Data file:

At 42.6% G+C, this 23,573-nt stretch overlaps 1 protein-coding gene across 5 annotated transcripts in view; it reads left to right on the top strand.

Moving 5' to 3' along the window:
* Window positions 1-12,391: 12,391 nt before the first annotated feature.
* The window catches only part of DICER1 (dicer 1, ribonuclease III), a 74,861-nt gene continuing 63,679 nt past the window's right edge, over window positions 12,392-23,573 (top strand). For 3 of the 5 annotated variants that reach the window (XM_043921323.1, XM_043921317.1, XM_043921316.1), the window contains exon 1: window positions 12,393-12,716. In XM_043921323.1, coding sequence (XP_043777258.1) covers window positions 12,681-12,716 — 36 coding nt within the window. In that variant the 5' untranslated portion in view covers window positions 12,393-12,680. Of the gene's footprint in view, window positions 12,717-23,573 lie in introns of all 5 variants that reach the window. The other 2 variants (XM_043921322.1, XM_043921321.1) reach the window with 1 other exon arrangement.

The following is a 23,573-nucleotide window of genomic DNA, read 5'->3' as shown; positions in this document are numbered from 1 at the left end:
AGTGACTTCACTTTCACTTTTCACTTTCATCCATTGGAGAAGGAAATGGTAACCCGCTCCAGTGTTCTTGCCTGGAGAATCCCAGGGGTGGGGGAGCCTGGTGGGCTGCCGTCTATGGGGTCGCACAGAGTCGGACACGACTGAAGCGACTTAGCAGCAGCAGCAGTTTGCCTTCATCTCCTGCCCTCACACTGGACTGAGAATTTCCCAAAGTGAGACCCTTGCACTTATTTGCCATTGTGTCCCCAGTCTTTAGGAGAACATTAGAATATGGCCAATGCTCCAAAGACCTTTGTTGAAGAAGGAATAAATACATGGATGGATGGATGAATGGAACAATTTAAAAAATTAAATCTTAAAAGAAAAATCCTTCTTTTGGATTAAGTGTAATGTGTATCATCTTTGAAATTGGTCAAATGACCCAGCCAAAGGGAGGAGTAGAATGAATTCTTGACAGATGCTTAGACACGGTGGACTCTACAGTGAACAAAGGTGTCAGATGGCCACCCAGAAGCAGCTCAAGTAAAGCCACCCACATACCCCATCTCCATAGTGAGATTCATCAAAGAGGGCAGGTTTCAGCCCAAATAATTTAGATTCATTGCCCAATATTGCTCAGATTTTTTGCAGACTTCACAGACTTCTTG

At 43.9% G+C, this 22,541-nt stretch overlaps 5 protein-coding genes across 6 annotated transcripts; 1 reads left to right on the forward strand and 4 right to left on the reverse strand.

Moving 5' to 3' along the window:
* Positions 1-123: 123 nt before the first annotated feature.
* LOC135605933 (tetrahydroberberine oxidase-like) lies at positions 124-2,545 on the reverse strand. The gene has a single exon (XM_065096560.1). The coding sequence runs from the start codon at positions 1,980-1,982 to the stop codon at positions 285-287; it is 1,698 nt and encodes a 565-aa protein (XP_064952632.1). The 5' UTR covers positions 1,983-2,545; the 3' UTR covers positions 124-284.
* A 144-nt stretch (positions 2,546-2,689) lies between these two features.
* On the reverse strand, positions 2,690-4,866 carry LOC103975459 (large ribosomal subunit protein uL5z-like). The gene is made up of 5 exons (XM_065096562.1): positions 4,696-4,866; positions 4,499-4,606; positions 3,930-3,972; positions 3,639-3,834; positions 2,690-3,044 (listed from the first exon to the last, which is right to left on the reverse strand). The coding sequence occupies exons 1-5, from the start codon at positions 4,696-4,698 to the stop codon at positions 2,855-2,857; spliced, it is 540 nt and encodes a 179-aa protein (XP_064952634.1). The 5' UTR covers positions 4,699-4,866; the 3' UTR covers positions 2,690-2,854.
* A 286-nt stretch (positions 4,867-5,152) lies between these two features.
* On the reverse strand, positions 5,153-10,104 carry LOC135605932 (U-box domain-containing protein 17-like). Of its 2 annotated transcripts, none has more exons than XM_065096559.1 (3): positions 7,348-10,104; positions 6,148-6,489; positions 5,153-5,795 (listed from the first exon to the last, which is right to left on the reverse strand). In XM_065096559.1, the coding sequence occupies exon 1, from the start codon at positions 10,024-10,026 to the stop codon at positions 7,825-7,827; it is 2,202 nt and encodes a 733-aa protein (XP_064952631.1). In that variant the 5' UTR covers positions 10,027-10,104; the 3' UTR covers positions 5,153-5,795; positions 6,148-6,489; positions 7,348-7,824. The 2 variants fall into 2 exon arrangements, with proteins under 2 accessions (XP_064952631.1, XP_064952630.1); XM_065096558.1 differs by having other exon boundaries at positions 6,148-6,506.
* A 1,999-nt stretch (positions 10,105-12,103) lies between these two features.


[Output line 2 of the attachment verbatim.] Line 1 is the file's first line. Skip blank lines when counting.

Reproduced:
Moving 5' to 3' along the window: